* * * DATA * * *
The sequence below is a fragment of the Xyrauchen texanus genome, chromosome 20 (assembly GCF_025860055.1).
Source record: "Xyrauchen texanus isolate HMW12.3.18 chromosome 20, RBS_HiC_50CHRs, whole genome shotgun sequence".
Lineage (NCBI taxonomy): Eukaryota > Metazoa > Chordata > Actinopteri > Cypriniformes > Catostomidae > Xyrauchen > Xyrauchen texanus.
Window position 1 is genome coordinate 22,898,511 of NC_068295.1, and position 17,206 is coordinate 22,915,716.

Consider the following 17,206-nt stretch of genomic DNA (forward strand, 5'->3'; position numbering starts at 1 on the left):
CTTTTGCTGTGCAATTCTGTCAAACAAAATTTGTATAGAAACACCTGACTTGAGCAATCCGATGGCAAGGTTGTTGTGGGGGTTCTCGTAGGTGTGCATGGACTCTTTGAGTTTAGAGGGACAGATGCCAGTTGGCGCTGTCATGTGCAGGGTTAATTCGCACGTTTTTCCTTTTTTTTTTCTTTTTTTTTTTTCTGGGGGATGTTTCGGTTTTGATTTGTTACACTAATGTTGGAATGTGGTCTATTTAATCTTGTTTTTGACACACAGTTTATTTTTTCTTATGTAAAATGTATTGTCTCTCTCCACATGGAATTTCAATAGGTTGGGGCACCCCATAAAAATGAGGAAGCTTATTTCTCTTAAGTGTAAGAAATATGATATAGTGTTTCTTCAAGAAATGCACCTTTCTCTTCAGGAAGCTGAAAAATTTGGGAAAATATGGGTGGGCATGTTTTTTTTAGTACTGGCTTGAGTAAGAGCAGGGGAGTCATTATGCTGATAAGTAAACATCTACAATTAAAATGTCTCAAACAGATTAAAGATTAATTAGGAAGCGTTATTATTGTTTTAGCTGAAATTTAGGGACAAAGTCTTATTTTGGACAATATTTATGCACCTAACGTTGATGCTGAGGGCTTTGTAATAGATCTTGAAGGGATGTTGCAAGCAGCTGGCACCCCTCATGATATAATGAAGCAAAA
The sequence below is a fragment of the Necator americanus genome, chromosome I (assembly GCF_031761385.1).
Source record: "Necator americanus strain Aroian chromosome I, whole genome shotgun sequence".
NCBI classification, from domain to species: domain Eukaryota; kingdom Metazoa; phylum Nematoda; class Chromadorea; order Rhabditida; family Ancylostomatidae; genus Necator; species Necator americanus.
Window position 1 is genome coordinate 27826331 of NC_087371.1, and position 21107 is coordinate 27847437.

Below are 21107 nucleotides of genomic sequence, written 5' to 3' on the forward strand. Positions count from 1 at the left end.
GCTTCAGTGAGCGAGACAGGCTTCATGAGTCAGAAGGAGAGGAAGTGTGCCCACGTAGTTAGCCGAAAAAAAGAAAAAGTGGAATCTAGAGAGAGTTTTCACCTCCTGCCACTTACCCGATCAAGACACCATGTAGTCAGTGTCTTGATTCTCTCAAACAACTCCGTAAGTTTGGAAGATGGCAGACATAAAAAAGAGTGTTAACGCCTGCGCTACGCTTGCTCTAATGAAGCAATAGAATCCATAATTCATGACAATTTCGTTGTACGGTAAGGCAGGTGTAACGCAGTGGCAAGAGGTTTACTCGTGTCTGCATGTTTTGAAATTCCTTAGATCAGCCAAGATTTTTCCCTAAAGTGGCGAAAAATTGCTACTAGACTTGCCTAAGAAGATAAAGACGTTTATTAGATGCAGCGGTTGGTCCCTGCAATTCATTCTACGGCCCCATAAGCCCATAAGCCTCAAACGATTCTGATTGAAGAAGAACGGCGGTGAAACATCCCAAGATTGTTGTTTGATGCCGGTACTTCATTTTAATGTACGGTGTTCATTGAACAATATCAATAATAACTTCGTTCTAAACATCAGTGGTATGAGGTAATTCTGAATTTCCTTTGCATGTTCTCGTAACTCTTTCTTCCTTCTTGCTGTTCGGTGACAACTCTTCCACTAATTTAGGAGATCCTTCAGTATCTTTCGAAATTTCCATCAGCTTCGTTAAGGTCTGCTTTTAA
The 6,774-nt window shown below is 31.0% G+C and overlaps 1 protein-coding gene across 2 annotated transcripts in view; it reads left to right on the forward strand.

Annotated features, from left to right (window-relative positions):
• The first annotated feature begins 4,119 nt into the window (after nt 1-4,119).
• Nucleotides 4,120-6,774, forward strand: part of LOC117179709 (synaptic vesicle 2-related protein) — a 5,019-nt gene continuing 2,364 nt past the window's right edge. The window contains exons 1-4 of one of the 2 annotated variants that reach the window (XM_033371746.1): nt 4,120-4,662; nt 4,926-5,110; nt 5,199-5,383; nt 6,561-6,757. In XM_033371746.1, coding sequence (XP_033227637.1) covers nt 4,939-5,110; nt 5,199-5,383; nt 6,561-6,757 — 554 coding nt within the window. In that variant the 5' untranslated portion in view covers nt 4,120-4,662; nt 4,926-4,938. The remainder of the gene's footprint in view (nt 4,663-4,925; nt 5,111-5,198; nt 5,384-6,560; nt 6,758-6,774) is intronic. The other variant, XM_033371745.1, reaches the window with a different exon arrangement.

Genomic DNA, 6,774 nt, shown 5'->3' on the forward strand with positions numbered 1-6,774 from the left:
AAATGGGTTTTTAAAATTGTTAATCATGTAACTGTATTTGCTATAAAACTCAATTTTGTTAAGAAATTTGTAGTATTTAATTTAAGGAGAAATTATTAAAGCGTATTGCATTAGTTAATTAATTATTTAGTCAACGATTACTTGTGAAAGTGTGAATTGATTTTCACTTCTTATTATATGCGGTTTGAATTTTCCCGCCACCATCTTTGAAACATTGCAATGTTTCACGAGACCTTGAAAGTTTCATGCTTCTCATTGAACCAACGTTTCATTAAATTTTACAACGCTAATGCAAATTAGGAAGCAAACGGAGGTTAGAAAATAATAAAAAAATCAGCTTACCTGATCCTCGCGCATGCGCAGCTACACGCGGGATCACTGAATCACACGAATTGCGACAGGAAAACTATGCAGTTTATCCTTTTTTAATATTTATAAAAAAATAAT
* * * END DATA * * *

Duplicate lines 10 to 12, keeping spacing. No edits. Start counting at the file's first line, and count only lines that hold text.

Window position 1 is genome coordinate 27826331 of NC_087371.1, and position 21107 is coordinate 27847437.

Below are 21107 nucleotides of genomic sequence, written 5' to 3' on the forward strand. Positions count from 1 at the left end.
GCTTCAGTGAGCGAGACAGGCTTCATGAGTCAGAAGGAGAGGAAGTGTGCCCACGTAGTTAGCCGAAAAAAAGAAAAAGTGGAATCTAGAGAGAGTTTTCACCTCCTGCCACTTACCCGATCAAGACACCATGTAGTCAGTGTCTTGATTCTCTCAAACAACTCCGTAAGTTTGGAAGATGGCAGACATAAAAAAGAGTGTTAACGCCTGCGCTACGCTTGCTCTAATGAAGCAATAGAATCCATAATTCATGACAATTTCGTTGTACGGTAAGGCAGGTGTAACGCAGTGGCAAGAGGTTTACTCGTGTCTGCATGTTTTGAAATTCCTTAGATCAGCCAAGATTTTTCCCTAAAGTGGCGAAAAATTGCTACTAGACTTGCCTAAGAAGATAAAGACGTTTATTAGATGCAGCGGTTGGTCCCTGCAATTCATTCTACGGCCCCATAAGCCCATAAGCCTCAAACGATTCTGATTGAAGAAGAACGGCGGTGAAACATCCCAAGATTGTTGTTTGATGCCGGTACTTCATTTTAATGTACGGTGTTCATTGAACAATATCAATAATAACTTCGTTCTAAACATCAGTGGTATGAGGTAATTCTGAATTTCCTTTGCATGTTCTCGTAACTCTTTCTTCCTTCTTGCTGTTCGGTGACAACTCTTCCACTAATTTAGGAGATCCTTCAGTATCTTTCGAAATTTCCATCAGCTTCGTTAAGGTCTGCTTTTAA